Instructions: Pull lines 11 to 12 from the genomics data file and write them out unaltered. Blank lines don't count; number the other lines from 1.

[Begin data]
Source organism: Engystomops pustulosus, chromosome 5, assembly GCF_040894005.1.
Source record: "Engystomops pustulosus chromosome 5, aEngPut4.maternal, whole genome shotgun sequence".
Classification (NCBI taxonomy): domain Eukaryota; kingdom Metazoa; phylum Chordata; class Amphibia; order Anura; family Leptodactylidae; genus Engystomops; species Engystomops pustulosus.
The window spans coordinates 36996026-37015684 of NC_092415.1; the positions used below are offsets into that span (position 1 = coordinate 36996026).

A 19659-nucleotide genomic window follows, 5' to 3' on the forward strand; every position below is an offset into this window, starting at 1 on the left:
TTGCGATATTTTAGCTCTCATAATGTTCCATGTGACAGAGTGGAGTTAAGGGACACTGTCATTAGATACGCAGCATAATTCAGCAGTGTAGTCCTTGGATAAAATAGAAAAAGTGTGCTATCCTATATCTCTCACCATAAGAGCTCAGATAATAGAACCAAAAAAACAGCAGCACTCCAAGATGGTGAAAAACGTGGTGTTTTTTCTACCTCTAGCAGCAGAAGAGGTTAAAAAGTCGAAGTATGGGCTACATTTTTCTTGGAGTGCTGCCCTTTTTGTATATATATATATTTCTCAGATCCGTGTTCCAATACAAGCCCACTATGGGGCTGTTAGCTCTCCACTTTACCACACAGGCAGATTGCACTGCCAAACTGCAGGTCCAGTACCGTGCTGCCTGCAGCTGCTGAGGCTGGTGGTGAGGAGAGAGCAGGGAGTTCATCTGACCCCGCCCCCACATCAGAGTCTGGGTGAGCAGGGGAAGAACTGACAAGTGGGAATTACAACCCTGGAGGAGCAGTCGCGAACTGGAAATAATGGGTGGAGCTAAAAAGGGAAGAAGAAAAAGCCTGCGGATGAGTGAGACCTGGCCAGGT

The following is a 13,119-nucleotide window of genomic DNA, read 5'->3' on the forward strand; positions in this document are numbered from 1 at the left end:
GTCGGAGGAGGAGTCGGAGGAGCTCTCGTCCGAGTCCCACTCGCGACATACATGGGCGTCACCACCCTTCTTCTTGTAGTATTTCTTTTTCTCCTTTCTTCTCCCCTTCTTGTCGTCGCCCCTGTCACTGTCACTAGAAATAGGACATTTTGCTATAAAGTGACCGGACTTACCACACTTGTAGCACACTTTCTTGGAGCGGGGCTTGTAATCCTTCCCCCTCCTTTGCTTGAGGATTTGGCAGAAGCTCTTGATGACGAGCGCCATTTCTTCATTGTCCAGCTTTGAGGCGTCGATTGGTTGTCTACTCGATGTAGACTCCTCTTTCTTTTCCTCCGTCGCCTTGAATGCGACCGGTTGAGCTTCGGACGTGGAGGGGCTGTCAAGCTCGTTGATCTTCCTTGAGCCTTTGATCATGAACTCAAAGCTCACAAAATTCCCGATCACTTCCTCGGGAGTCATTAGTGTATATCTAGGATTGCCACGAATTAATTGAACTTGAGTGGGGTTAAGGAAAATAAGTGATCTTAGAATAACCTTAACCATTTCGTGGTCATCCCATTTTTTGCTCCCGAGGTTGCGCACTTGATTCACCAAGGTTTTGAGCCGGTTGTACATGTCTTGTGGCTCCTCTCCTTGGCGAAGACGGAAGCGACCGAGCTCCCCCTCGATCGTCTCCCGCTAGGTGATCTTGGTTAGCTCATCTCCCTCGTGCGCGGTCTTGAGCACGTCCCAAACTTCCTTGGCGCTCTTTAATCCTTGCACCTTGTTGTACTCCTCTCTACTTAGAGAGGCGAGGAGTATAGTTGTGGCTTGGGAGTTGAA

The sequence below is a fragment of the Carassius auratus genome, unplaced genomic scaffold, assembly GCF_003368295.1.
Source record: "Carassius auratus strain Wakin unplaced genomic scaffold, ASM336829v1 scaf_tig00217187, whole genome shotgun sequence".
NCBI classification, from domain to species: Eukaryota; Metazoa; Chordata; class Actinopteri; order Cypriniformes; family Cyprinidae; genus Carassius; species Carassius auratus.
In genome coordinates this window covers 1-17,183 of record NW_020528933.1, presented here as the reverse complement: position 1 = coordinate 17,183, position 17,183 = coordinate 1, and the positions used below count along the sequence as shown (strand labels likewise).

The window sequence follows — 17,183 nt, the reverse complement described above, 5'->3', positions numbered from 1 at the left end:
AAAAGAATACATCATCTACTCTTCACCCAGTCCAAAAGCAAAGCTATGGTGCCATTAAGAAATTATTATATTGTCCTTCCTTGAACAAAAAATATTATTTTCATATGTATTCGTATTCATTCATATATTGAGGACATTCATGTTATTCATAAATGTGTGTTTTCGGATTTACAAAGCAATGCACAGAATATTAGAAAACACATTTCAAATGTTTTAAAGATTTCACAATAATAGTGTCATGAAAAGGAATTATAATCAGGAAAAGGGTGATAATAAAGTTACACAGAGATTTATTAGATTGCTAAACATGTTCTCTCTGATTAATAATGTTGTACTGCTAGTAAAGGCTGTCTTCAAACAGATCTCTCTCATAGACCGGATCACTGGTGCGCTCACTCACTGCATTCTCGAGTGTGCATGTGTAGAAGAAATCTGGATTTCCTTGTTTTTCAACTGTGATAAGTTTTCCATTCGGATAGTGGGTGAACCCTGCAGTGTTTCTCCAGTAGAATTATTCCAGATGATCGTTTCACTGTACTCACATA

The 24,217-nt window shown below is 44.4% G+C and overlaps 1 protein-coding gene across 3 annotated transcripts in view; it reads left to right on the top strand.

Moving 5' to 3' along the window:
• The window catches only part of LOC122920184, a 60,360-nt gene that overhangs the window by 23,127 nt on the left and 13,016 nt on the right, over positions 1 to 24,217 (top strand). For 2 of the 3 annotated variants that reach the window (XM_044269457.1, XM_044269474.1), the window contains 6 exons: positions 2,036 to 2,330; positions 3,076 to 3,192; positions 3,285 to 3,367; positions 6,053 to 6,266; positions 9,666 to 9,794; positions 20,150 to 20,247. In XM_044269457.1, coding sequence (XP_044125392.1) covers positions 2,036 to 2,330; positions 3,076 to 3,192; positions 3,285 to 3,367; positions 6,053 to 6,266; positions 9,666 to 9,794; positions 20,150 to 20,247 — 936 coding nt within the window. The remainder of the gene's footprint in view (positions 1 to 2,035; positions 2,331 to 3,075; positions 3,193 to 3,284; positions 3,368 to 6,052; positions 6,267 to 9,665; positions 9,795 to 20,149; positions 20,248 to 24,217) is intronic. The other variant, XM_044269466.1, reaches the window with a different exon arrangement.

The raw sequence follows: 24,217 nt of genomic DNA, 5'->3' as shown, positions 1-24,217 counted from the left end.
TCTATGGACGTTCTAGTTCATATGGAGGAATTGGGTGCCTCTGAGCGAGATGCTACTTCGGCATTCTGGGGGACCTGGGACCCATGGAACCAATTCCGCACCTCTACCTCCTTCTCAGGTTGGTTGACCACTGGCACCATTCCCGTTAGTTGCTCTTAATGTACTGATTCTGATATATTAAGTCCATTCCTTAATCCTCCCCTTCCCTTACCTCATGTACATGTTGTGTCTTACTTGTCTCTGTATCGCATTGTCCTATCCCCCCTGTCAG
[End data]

NCBI classification, from domain to species: Eukaryota; Metazoa; Chordata; class Actinopteri; order Cypriniformes; family Cyprinidae; genus Carassius; species Carassius auratus.
In genome coordinates this window covers 1-17,183 of record NW_020528933.1, presented here as the reverse complement: position 1 = coordinate 17,183, position 17,183 = coordinate 1, and the positions used below count along the sequence as shown (strand labels likewise).